An MBTA repairman accused of stealing more than $80,000 from bus fare collection boxes he was responsible for fixing in South Boston was arraigned Wednesday in Roxbury Municipal Court on larceny charges, authorities said.
Stephen P. Fagerberg, 55, of Dedham, pleaded not guilty to larceny over $1,200 in a continuous scheme and was released without bail, with conditions that he stay away from T property and surrender his passport, according to state Attorney General Maura Healey’s office.
A probable cause hearing is set for Aug. 14. Officials began investigating Fagerberg in April, according to Healey’s office.
“We allege that [Fagerberg] abused his position with the agency to steal public funds,” Chloe Gotsis, a spokeswoman for Healey. “Our office will continue to work with our law enforcement partners to investigate and prosecute those who exploit their positions for their own personal gain and violate the public’s trust.”
Attempts to reach Fagerberg, who was arrested Tuesday night, and his lawyer for comment were unsuccessful.
In a statement, the MBTA called Fagerberg’s alleged fleecing of the cash-strapped agency “ . . . a reprehensible violation of the public’s trust,” and said Fagerberg has been suspended without pay.
A source briefed on the investigation said the MBTA plans to initiate the process for terminating Fagerberg’s employment. According to state payroll records, Fagerberg earned $69,437 last year, but has been paid as much as $93,360 in prior years.
The transit agency has also launched a review of its revenue collection procedures “ . . . and the T will implement protocols to prevent such activity from occurring,” the statement said.
Healey’s office did not disclose how Fagerberg managed to drain the cash.
But authorities said they discovered what he did with the spoils of his alleged plot.
Investigators planted marked bills in the boxes maintained by Fagerberg, and he allegedly “deposited the marked bills into his personal bank account via a drive-up ATM,” the release said.
In one instance earlier this month, 88 one-dollar bills were recovered from cash deposited at a Santander Bank ATM on Gallivan Boulevard in Dorchester, where 10 small cash deposits had been made into Fagerberg’s account the previous day, according to an MBTA Transit police report.
Two days later, police planted cash into a bus fare collection box and a work order was created for Fagerberg to service the machine, according to the report. Fagerberg accepted the work order, and bank records indicate that he deposited small bills in to his bank account via a Dedham ATM shortly after money was recorded “as missing out of the bus cash box,” according to police.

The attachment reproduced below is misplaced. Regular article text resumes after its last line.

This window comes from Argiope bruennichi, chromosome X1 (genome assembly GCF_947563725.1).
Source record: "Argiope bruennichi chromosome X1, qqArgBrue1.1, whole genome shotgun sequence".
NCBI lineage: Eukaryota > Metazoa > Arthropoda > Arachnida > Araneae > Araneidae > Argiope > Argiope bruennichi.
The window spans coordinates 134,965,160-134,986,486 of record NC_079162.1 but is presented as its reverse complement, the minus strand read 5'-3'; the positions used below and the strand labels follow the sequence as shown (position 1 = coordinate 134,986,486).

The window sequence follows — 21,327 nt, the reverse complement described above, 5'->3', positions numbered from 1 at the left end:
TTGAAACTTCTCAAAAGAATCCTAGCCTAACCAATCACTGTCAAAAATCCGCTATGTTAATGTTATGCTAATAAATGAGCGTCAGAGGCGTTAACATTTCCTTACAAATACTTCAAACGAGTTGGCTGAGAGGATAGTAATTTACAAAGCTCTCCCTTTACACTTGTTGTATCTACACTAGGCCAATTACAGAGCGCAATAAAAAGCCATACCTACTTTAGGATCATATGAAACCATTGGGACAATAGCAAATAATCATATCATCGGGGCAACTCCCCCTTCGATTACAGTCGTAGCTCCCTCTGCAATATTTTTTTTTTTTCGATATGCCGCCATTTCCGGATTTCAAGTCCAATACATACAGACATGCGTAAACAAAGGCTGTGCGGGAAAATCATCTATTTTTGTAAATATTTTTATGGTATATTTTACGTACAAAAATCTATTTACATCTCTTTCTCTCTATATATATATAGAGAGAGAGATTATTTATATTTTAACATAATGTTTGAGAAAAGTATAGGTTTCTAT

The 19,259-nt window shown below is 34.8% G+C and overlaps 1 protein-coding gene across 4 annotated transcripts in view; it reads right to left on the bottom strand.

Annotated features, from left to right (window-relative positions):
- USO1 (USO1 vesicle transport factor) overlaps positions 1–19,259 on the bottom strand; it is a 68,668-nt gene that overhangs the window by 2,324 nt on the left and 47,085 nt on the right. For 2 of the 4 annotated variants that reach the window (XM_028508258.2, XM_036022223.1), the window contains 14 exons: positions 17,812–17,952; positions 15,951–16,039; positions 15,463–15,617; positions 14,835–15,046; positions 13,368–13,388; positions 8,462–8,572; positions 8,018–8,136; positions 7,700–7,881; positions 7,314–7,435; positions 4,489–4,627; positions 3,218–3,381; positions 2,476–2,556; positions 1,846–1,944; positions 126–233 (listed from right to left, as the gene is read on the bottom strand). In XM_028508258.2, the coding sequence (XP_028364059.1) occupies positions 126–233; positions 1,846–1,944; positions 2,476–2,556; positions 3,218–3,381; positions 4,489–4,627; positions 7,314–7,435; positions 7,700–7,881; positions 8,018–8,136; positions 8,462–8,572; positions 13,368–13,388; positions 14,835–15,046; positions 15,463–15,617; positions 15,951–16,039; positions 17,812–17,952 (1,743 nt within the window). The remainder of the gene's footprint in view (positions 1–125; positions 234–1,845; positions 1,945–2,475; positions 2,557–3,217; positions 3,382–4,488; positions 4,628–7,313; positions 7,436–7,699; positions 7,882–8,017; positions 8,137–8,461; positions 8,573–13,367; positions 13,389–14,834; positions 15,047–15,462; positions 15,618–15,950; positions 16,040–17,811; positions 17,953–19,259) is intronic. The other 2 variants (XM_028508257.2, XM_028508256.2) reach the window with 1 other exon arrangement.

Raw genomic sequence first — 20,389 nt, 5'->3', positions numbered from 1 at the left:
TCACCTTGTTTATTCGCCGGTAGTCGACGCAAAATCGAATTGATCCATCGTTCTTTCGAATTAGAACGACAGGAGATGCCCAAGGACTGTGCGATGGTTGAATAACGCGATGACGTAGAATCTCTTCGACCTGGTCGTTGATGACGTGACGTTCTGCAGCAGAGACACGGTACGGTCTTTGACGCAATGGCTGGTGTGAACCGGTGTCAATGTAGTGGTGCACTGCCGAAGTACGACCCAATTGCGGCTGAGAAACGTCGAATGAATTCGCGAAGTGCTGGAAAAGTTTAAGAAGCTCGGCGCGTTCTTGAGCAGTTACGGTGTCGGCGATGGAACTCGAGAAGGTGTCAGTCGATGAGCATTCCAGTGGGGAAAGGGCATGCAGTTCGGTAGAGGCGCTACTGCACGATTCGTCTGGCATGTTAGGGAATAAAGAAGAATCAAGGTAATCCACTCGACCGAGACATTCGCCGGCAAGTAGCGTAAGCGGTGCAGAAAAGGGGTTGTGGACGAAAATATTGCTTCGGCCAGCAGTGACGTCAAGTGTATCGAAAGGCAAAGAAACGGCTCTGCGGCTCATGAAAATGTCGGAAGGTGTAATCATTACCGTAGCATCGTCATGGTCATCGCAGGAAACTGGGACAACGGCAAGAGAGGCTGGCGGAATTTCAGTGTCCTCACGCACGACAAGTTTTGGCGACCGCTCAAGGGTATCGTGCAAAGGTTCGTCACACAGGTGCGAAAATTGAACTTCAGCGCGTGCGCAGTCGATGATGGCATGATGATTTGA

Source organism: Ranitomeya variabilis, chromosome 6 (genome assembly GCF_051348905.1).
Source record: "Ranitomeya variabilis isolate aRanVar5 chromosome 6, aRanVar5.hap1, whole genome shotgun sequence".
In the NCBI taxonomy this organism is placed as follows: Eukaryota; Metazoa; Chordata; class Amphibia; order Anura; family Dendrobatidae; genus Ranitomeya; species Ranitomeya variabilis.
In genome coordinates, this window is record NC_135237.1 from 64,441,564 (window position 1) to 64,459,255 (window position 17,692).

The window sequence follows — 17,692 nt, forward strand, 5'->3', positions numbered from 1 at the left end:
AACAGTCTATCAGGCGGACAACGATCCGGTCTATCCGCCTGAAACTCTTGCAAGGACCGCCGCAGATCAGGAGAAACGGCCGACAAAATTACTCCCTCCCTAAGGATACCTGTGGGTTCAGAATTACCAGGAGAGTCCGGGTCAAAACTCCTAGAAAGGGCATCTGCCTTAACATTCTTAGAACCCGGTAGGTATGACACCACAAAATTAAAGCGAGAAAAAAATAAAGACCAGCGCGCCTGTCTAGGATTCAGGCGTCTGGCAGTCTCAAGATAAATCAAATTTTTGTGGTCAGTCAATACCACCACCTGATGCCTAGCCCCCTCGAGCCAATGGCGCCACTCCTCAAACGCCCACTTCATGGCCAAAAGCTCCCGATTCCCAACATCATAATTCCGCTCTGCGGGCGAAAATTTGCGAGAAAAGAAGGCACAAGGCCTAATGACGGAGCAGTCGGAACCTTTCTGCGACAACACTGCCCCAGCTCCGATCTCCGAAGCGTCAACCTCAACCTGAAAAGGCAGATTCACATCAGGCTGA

According to the police report, Fagerberg admitted to stealing a cash box and money on Tuesday and at other times in the past during an interview with investigators on Tuesday night, before he invoked his Miranda rights and requested an attorney. He was then placed under arrest.
More than 1,100 cash deposits were made into Fagerberg’s bank account between Oct. 11, 2017 and April 11, 2018, totalling more than $69,000, police said. During that same time frame, 328 cash withdrawals were made from his account, topping more than $92,000, according to the report.
“Almost all the cash deposits are in very low and varying amounts that appear to have been comprised of smaller bills such as ones and fives, as one would expect to find in a bus farebox containing customer bus fares,” the report said.
After his arraignment Wednesday, T officials said Fagerberg’s job will become obsolete in two years when the agency implements a new fare collection system that will eliminate cash payments on buses.
According to state payroll records, Fagerberg earned $69,437 last year, but has been paid as much as $93,360 in prior years.
His alleged misdeeds had echoes of prior theft scandals at the MBTA, including one notorious case in 1984, when 34 people who worked in the T’s money room — nearly half the room’s employees — were charged with stealing nearly $1 million. Workers stuffed bills into their shoes and socks, taped money to their legs, hid cash in hamburger rolls after removing meat, and stashed money in cigarette packs and soda cans. All the people charged except one were convicted, and the T instituted major overhauls at the facility.
Then in 1993, a three-month probe led to charges against 18 people for stealing at least $21,000 in cash and tokens from T fare boxes, prompting then-secretary of transportation James J. Kerasiotes to propose buying 300 fare-taker uniforms without pockets.
More recently, an outside audit in 2016 found serious security lapses at the T’s cash-counting department in Charlestown, leaving the operation inadequately protected and at risk of theft and danger to its employees.John R. Ellement of the Globe Staff and Jeremiah Manion of the Globe library contributed to this story. Material from Globe archives was also used. Danny McDonald can be reached at email@example.com. Travis Andersen can be reached firstname.lastname@example.org. Follow him on Twitter @TAGlobe